Investigators believe this encouraged genetic resistance to flourish inside the animals, then infect people who ate their flesh. Less than six months later, the MCR-1 gene turned up in bacteria cultured from a patient in Pennsylvania. Her urinary tract was infected with antibiotic-resistant E. coli. How she caught it remains a mystery. She had not travelled abroad, nor worked with animals.
MCR-1 has since been found in Salmonella, Klebsiella and different types of enterobacter bacteria, all of which cause infections in humans. In February, a Wyoming patient with a urinary tract infection was found to have a strain of Klebsiella that had acquired the MCR-1 gene and become resistant to 16 antibiotics.
A similar problem is arising with the gene NDM-1, which enables bacteria to beat a crucial class of antibiotics called carbapenems. It was first identified in a Swedish patient who had caught a Klebsiella pneumoniae urinary tract infection in India in 2008.
Now NDM-1 has moved into other strains of bacteria, such as E. coli. It is found in scores of countries including the UK, U.S. and Australia. Bacteria will grow on any surface in the ocean, which is one way it may be spread around the world, warns a study in the journal Marine Pollution Bulletin.
Filling the ocean with plastics creates billions of new habitats. Worse still, these plastics may be swallowed by fish and thus enter the human food chain. This would increase the spread of antibiotic-beating infections.
We could be moving towards a world in which sore throats may turn fatal. In January, infectious disease scientists reported in the Journal of Clinical Microbiology how strains of group A Streptococcus are becoming increasingly resistant to antibiotics.
The bacteria cause up to a third of sore throats in children and one in six in adults. Researchers warn that strep throat and necrotising fasciitis (or flesh-eating disease), both caused by Strep A bacteria, may be moving closer to acquiring full resistance to penicillin and beta-lactam antibiotics.
‘If this germ becomes truly resistant to these antibiotics, it would have a very serious impact on millions of children,’ says James Musser, a professor of genomic medicine at Weill Cornell Medical College in the U.S., who led the study.
Another study, published in February, warns that Bordetella pertussis, the bacteria that cause whooping cough, are also becoming resistant to antibiotics. The contagious disease can prove fatal to newborns and young children.
Dr Laurence Luu, a micro- biologist at the University of New South Wales, Australia, who led the study, published in the journal Vaccine, says the bacteria are also evolving new genetic mutations that make them faster and more efficient at infecting hosts.
And some strains are altering their make-up so much, they can even infect people inoculated against whooping cough because antibodies created by the vaccine don’t recognise them.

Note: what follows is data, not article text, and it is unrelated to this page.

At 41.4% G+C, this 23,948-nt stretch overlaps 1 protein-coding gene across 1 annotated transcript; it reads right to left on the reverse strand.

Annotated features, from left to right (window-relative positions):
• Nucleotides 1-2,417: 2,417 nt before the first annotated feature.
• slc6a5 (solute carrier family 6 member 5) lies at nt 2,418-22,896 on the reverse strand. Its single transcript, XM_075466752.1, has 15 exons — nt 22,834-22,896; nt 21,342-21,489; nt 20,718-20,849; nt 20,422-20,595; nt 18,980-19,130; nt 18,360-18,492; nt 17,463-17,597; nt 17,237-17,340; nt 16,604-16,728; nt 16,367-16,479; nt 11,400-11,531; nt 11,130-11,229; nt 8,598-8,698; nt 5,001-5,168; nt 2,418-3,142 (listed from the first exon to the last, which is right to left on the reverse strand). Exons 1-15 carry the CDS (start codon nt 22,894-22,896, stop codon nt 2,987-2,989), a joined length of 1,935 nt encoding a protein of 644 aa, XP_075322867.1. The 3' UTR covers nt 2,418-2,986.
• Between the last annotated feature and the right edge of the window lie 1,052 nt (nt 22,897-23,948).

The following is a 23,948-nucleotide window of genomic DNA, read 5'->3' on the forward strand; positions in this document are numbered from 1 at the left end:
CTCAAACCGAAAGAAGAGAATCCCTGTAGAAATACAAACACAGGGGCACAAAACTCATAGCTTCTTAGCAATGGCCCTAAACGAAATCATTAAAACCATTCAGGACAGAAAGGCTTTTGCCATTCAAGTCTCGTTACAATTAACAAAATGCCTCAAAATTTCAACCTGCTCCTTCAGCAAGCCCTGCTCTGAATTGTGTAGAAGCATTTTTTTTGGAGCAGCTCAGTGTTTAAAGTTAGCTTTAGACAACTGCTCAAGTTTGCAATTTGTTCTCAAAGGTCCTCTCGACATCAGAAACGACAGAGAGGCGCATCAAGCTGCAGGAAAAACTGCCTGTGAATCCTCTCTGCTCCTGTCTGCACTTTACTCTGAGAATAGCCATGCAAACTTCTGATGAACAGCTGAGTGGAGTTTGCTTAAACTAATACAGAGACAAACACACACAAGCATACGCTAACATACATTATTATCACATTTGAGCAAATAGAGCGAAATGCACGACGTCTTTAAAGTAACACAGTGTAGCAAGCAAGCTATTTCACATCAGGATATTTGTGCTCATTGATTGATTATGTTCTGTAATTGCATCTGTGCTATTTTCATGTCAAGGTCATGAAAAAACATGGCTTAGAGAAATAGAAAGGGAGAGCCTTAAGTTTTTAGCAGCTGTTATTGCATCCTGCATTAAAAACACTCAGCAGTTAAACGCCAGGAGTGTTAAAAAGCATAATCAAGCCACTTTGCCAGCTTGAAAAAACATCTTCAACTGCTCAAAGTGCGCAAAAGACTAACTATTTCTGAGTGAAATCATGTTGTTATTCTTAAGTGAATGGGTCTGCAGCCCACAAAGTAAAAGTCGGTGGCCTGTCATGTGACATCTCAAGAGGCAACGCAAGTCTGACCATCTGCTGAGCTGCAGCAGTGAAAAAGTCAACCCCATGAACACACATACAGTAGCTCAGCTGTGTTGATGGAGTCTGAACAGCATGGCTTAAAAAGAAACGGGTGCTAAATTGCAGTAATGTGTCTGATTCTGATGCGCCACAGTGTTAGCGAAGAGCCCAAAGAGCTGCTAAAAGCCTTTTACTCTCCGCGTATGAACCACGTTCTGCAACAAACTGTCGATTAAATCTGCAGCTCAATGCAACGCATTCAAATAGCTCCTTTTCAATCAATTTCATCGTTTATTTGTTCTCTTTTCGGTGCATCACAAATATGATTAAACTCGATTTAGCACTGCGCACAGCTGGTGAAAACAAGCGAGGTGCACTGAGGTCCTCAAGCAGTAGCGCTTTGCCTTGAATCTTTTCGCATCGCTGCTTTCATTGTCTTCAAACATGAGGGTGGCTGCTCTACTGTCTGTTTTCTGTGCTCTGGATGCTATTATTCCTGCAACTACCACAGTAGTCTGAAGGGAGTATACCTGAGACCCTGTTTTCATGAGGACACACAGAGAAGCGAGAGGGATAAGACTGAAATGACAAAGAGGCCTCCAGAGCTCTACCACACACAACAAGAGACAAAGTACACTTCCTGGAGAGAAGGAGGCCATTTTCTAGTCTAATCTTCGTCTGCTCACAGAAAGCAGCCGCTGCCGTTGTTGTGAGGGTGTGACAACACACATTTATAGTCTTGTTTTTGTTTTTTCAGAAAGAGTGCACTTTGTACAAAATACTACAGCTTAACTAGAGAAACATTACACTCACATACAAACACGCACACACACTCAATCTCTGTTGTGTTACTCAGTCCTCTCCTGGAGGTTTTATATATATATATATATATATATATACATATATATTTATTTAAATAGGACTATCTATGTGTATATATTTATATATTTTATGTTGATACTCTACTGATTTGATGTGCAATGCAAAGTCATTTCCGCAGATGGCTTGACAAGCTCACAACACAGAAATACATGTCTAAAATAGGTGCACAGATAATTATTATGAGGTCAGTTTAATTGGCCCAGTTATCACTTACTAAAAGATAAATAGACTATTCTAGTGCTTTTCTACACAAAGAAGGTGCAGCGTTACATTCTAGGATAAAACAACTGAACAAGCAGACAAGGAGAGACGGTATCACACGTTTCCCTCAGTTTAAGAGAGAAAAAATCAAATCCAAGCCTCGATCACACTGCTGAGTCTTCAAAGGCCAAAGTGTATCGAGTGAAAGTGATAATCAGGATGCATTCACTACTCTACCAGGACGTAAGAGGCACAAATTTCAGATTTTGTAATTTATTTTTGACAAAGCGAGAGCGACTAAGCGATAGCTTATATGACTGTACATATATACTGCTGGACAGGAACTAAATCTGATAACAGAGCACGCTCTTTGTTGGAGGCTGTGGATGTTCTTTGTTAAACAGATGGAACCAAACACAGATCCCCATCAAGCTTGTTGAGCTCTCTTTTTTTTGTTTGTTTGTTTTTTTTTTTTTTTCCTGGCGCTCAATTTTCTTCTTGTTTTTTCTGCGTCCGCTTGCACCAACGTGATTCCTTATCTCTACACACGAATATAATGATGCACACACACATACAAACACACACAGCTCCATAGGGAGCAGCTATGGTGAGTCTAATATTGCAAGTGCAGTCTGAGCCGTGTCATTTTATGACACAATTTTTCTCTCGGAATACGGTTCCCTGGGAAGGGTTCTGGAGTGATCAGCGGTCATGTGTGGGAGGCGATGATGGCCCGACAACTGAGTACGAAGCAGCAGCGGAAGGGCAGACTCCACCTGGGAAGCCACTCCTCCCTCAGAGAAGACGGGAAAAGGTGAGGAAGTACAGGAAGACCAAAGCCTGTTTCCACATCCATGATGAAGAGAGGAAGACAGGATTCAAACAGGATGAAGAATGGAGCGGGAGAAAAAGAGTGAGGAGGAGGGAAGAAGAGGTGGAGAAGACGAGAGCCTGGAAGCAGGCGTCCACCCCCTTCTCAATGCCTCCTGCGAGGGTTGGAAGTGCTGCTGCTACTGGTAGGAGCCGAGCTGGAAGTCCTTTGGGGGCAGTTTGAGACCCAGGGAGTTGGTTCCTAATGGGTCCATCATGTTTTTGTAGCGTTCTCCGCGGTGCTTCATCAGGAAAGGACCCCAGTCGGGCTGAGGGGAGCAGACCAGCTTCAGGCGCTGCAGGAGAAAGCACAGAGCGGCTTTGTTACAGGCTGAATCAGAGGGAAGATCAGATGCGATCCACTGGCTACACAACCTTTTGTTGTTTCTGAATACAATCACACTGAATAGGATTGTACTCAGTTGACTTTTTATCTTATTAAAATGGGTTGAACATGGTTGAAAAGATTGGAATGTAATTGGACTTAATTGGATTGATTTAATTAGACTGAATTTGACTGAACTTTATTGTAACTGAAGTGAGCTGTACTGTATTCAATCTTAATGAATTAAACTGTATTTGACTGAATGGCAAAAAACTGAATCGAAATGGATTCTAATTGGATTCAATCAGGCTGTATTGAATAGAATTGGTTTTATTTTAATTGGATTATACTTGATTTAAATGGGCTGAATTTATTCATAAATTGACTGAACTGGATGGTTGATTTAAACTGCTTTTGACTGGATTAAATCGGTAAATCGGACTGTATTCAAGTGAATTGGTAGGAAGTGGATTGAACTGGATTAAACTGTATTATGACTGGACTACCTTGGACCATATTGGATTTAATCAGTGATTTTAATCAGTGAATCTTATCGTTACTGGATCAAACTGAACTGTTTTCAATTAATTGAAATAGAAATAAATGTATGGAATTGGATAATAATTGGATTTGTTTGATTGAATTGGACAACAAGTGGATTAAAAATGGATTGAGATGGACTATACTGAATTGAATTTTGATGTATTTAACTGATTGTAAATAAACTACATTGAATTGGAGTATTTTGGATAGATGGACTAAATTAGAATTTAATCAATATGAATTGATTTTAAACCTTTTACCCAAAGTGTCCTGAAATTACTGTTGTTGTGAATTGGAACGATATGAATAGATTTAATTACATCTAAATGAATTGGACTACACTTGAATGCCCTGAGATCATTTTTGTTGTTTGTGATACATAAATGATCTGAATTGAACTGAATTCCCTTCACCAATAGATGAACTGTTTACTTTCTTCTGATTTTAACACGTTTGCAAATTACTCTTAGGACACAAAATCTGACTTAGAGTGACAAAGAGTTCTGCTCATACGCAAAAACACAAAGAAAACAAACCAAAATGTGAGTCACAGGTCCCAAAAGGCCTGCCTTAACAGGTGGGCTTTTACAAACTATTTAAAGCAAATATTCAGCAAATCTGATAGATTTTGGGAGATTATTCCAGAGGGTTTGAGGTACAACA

In March, European Union data flagged another fast-emerging threat: food-poisoning bacteria are also increasingly evolving into resistant superbugs.
Analysis of strains of Salmonella and Campylobacter taken from sick patients shows nearly a third of infections are resistant to several antibiotics, including important drug ciprofloxacin.
One obvious response to the problem is to develop new, more effective antibiotics. But no new antibiotics have been developed since the Eighties, and none seem to be on the horizon.
Lord O’Neill warns: ‘Big Pharma does not seem excited by the prospect of developing new antibiotics, which is troubling.’
Professor Walsh says public funding is needed to ensure new drugs save lives.
‘We need an injection of money and to make drugs affordable and available to lower-income countries,’ he says.
Bacteria will grow on any surface in the ocean, which is one way it may be spread around the world, warns a study in the journal Marine Pollution Bulletin. Filling the ocean with plastics creates billions of new habitats [File photo]
Secrets of an A-list body: How to get the enviable physiques of the stars
This week: Celine Dion’s toned waist.
Celine Dion sparkled on stage in a tight, red dress earlier this year, that showed off her toned waistline.
The French-Canadian singer credits ballet training with transforming her physique since discovering it last year.
The mother-of-three, 52, often works out with one of her dancers, Pepe, and has said: ‘We stretch and we do the barre. I do this four times a week.’
What to try: The quadruped hip extension firms the waist. Start on all fours with knees and feet hip-width apart and hands under shoulders.
Tighten your abdominal muscles. Lift your left leg, pressing the foot towards the ceiling. Lower your leg back to the start position, repeat, then change sides.
Perform 12 repetitions each side and two to three sets.
Celine Dion sparkled on stage in a tight, red dress earlier this year, that showed off her toned waistline